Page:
4 - Where does a poem usually begin for you? Are you an author of short pieces that end up combining into a larger project, or are you working on a "book" from the very beginning?
With Shapeshifters, I had some ideas I knew I wanted to explore, such as embodying the (imagined) experiences of the capitalist mascots that permeated my childhood. Other poems surprised me, surfacing out of my lived experiences and out of an attempt to understand them. I kept faith that I was moving towards a manuscript, but I didn’t quite know at what I was chipping away until I’d amassed the majority of the poems in this book. Part of me would actually like to work according to a more stringent plan, but poetry, like life itself, has a lot to teach me about being flexible, patient and open to surprises.
5 - Are public readings part of or counter to your creative process? Are you the sort of writer who enjoys doing readings?
I always forget how much I love public readings until the second I’m in front of an audience. Readings give me no small amount of anxiety, but there’s something really special about being able to share a poem and seeing whether it resonates with anyone in real time. It’s an incredibly rich experience that I will absolutely continue to coax myself into!
6 - Do you have any theoretical concerns behind your writing? What kinds of questions are you trying to answer with your work? What do you even think the current questions are?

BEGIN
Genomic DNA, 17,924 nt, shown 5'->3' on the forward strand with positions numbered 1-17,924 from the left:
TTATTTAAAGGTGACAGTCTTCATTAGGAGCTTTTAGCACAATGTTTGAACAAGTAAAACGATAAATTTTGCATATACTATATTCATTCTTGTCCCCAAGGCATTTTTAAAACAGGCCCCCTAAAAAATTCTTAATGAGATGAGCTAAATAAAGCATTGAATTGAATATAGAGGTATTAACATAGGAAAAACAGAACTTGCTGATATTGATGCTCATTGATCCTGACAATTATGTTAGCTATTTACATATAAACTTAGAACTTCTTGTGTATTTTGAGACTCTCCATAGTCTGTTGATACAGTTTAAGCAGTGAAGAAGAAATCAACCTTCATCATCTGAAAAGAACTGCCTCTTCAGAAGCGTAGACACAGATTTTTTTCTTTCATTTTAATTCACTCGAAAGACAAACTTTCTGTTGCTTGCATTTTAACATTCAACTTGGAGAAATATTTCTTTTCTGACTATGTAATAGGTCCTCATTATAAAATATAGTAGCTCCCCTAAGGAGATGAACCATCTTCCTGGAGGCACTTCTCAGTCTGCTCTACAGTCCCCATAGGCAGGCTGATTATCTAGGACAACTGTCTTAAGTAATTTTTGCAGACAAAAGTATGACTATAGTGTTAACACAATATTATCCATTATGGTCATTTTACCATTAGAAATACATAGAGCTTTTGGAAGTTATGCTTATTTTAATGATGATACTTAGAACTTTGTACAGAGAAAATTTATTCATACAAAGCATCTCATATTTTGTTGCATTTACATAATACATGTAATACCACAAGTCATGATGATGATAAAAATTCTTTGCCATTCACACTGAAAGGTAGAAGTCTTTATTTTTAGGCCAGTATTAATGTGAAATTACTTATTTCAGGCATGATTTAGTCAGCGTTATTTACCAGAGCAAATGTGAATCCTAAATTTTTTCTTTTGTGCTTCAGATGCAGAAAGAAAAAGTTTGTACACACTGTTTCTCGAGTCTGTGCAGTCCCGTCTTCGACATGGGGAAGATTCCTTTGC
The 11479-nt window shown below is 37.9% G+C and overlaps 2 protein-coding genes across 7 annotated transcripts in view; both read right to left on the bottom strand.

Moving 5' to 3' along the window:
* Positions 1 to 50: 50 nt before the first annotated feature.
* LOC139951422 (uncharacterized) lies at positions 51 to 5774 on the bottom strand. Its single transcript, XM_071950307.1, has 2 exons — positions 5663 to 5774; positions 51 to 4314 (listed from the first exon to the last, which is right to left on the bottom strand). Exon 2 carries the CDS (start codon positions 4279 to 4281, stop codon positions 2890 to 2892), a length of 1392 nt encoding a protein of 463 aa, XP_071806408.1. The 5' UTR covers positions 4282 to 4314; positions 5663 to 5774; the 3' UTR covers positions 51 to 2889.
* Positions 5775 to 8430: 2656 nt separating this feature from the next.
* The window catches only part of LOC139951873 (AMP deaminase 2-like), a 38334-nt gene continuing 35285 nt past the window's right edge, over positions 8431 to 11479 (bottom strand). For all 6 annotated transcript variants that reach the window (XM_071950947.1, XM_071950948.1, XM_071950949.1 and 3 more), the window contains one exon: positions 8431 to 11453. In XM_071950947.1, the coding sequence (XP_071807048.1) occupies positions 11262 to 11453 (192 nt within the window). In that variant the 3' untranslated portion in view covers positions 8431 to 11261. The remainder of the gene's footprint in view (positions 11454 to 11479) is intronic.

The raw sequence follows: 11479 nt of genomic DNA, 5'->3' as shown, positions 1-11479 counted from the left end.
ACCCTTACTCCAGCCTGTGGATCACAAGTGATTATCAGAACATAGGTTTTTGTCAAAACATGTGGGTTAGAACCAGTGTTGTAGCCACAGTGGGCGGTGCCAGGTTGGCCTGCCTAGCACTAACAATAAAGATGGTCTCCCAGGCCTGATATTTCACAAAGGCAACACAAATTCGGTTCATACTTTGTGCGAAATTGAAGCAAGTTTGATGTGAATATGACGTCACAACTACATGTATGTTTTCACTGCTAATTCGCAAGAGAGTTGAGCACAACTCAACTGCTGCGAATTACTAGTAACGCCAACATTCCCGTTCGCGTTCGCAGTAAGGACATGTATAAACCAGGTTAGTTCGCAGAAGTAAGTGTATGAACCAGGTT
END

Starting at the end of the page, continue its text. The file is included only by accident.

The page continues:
With Shapeshifters, although I wasn’t always conscious of it, I was really driving at questions around authenticity. I think so many of us learn to sacrifice our authentic emotions, expressions and desires to get along and go along. There is a huge cost to this, as we can become alienated from ourselves. Neurodivergent people especially talk about having to wear a palatable “mask” in order to avoid persecution. This has been my experience, being so docile and disconnected from myself that I would often forget I even had a body. So, in Shapeshifters I try to find the perfect mask by donning a plethora of personae. As it turns out, there is no perfect mask, and authenticity can look like a lot of different things.